The Highlands is the largest Scottish region, with a wide range of styles and a brilliant array of distilleries. In the East, there is Glendronach, Glenglassaugh, Glen Garioch and Ardmore. Whereas in the West, there is Oban and Ben Nevis. Smack in the Centre is Aberfeldy and Dalwhinnie. Go South to find Glengoyne, Loch Lomond, Deanston and Tullibardine. Whereas in the North, there is Glenmorangie, Dalmore and Clynelish.
Clynelish is considered a ‘coastal‘ whisky and, like many distilleries, has a past… tracing links to the old Brora distillery nearby that was initially closed, then re-opened in 1969 to 1973 to pump out peaty whiskies to cover a shortfall of Islay whiskies due to a drought, further exacerbated by the lack of whisky from Caol Ila while its distillery was being rebuilt. By 1983, production of a peated spirit was halted.
Meanwhile, just adjacent, the new Clynelish distillery had identical stills to its neighbour Brora yet focused on the lighter Clynelish style we know today, predominantly for blending.
Why intertwine the two? Practically the same location, same owner, same source for blends, both kept largely out of the single malt universe. Then in 2003, Diageo launched its classic malts selection and the Clynelish wild cat became available to the world.
And what did our Whisky Ladies find?
- Nose – Overripe fruit, plum, soft pears, bananas, almost a bit musty, a nutrition bar, nutty honey, chocolate fudge, then more caramel, citrus rinds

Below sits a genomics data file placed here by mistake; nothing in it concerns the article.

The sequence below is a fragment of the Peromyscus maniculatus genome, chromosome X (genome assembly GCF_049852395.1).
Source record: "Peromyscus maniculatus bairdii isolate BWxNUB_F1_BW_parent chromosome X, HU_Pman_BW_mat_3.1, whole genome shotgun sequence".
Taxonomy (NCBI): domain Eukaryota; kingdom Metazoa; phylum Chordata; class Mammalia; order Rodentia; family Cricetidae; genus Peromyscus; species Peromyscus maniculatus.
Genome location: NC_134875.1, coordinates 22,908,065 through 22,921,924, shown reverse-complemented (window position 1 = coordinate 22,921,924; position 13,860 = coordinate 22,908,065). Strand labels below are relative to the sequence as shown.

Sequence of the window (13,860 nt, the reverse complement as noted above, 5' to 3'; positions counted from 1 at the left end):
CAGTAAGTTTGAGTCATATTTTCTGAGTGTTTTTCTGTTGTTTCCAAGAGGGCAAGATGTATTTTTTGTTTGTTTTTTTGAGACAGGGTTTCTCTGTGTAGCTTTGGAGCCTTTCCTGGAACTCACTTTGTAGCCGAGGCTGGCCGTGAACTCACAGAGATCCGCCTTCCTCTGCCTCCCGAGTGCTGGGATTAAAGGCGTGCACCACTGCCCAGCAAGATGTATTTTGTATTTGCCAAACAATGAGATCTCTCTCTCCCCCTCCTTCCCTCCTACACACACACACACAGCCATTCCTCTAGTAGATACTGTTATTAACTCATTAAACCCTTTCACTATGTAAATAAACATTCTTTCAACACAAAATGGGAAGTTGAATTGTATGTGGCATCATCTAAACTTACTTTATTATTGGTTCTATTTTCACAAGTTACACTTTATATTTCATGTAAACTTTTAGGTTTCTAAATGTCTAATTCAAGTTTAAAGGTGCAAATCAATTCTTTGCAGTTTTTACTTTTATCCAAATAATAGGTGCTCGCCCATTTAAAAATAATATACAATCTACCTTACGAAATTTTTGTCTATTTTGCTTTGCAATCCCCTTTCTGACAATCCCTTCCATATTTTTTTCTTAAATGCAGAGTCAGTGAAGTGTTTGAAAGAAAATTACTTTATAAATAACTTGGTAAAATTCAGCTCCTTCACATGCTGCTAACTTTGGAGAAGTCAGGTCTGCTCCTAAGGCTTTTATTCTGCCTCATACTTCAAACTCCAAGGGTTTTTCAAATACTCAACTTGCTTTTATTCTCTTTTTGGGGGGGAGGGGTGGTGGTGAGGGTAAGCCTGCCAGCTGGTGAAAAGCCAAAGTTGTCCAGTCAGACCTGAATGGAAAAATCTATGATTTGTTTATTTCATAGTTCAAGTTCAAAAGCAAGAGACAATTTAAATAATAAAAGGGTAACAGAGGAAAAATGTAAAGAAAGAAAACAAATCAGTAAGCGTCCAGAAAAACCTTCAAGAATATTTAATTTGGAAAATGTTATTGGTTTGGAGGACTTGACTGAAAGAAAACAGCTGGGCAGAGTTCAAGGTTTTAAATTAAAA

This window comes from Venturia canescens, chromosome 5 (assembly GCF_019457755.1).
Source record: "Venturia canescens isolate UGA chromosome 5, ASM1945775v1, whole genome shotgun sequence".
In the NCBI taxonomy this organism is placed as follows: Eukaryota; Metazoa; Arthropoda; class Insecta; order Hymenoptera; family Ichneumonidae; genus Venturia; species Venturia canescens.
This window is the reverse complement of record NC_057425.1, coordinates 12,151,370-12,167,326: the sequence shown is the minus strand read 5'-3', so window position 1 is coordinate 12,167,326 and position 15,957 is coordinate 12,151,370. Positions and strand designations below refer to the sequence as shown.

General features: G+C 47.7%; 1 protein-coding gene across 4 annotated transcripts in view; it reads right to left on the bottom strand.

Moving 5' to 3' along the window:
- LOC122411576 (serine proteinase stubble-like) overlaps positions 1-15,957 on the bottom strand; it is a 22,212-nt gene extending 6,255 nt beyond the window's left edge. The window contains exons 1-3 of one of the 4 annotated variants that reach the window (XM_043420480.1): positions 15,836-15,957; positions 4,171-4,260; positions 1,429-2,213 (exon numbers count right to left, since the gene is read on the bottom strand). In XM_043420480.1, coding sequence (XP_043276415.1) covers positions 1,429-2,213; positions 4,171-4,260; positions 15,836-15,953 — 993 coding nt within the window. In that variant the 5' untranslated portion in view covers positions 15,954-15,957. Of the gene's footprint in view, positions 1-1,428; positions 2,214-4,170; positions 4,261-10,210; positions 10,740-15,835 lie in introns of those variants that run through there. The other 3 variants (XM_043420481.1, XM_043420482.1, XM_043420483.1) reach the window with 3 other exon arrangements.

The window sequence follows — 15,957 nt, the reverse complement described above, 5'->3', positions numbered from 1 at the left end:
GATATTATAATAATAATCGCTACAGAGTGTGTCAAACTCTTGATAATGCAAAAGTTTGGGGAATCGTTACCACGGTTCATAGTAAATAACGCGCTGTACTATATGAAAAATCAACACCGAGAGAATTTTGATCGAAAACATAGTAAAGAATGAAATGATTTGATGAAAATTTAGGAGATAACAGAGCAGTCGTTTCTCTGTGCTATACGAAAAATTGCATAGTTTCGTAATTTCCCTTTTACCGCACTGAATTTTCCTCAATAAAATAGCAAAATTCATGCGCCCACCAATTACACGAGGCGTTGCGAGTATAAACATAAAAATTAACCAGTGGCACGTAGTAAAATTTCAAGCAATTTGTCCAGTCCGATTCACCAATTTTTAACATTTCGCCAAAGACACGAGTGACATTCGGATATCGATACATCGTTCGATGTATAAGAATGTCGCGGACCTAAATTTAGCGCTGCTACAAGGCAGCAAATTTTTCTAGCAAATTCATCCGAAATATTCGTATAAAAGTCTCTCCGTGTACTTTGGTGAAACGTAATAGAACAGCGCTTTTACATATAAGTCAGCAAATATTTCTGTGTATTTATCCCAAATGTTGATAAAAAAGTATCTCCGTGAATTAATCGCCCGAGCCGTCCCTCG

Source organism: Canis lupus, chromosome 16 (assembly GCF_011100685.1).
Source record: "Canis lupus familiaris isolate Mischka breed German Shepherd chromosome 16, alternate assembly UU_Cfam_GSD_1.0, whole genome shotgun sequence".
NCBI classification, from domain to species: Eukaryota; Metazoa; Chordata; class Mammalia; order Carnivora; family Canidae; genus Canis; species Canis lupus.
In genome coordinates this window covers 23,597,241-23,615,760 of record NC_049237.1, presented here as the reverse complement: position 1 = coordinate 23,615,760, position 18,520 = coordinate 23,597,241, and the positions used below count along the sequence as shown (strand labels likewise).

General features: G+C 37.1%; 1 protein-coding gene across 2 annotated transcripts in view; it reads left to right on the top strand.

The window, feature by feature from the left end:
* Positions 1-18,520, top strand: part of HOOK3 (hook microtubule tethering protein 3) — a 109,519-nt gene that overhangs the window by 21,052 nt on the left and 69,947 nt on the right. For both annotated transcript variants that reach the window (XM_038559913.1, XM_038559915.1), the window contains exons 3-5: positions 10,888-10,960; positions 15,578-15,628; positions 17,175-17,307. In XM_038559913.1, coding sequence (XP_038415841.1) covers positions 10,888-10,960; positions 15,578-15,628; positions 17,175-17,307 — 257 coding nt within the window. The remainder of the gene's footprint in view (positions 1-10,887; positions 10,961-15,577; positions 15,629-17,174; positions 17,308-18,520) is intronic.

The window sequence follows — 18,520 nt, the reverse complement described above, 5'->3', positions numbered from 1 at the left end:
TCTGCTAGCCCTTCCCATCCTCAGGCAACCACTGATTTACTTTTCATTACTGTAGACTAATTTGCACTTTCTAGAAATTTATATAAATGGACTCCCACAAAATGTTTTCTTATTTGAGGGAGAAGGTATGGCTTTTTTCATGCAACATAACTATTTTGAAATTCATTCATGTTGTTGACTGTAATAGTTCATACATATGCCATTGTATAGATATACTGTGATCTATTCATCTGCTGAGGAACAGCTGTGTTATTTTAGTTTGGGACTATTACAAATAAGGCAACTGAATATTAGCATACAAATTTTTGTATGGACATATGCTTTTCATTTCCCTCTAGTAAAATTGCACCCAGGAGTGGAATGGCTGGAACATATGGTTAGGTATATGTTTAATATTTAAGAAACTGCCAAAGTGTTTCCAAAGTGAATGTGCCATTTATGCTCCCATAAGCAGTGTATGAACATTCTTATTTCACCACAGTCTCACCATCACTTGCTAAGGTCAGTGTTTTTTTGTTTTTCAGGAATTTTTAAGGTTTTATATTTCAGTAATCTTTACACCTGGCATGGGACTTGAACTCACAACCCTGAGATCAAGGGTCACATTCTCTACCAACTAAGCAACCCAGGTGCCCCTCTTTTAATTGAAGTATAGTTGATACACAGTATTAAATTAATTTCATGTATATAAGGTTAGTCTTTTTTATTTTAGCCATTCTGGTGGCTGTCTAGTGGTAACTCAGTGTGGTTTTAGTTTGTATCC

- Palate – What a contrast! Not sweet as the nose suggested but instead hickory smoke, quite satisfying, nice round but hard to pull out anything in particular initially, then dry tobacco, a mulch of organic leaves, earthy
- Finish – Very sweet, dry, developing longer wet sweet tobacco with a slight curl of spice
For some, they much preferred the nose to the palate. For others it was the reverse. And some were particularly happy to finally have a satisfying finish.
Overall many were pleasantly surprised to find how much they enjoyed the Clynelish which had more substance than initially expected. Still very much in the lighter vein it isn’t a complete lightweight to be immediately dismissed.
Here’s what the folks over at Clynelish have to say:
The 14 year old Clynelish single malt offers sweet floral fragrances and maritime flavours with a light, dry finish – a classic case of a coastal malt with a subtle island character.
And from the bottle, the following tasting notes:
- Nose – The nose starts with light candle wax, with some sugar and a faint floral fragrance. Adding a little water brings this into focus, the candle wax is now richly scented as if , when strolling near the beach, you have come across sun-dried flowers among the sand dunes.
- Palate/Finish – On the spicy palate there’s a signature oily mustard-cress crispness, which is underscored by some maritime saltiness in the satisfying drying finish.
Which garnered responses like:
“Not just any old flower but specifically sun-dried flowers… on the beach.. nestled amongst the sand dunes… “
“Who would put candlewax in their mouth?!”
To say we were amused is putting it mildly…
The Whisky Ladies of Mumbai’s Scottish Regional Tour continues with:
- Lowland – Glenkinchie 12 year 43%
- Islands – Jura Turas-Mara 42%
- Highland – Clynelish 14 year 46% (an earlier tasting)
- Speyside – Cardhu 12 year 40%
- Islay – Ardbeg 10 year 46%
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